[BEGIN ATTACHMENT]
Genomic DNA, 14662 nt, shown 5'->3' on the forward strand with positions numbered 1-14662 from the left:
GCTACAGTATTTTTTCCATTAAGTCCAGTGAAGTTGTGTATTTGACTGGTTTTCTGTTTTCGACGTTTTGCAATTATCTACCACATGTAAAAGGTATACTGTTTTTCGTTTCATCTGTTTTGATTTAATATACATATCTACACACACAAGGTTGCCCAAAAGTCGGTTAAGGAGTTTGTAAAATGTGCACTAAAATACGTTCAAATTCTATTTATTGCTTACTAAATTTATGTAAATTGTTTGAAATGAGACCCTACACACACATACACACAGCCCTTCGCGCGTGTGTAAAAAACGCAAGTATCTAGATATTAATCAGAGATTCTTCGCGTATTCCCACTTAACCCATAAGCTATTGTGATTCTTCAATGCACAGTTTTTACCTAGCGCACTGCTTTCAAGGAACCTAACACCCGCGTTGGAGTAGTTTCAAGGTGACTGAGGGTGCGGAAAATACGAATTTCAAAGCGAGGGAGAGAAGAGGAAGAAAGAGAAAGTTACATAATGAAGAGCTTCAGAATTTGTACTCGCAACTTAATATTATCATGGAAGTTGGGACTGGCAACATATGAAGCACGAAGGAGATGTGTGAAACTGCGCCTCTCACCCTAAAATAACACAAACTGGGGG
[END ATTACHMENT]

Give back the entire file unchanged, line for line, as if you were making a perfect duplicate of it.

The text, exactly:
Genomic DNA, 14662 nt, shown 5'->3' on the forward strand with positions numbered 1-14662 from the left:
GCTACAGTATTTTTTCCATTAAGTCCAGTGAAGTTGTGTATTTGACTGGTTTTCTGTTTTCGACGTTTTGCAATTATCTACCACATGTAAAAGGTATACTGTTTTTCGTTTCATCTGTTTTGATTTAATATACATATCTACACACACAAGGTTGCCCAAAAGTCGGTTAAGGAGTTTGTAAAATGTGCACTAAAATACGTTCAAATTCTATTTATTGCTTACTAAATTTATGTAAATTGTTTGAAATGAGACCCTACACACACATACACACAGCCCTTCGCGCGTGTGTAAAAAACGCAAGTATCTAGATATTAATCAGAGATTCTTCGCGTATTCCCACTTAACCCATAAGCTATTGTGATTCTTCAATGCACAGTTTTTACCTAGCGCACTGCTTTCAAGGAACCTAACACCCGCGTTGGAGTAGTTTCAAGGTGACTGAGGGTGCGGAAAATACGAATTTCAAAGCGAGGGAGAGAAGAGGAAGAAAGAGAAAGTTACATAATGAAGAGCTTCAGAATTTGTACTCGCAACTTAATATTATCATGGAAGTTGGGACTGGCAACATATGAAGCACGAAGGAGATGTGTGAAACTGCGCCTCTCACCCTAAAATAACACAAACTGGGGG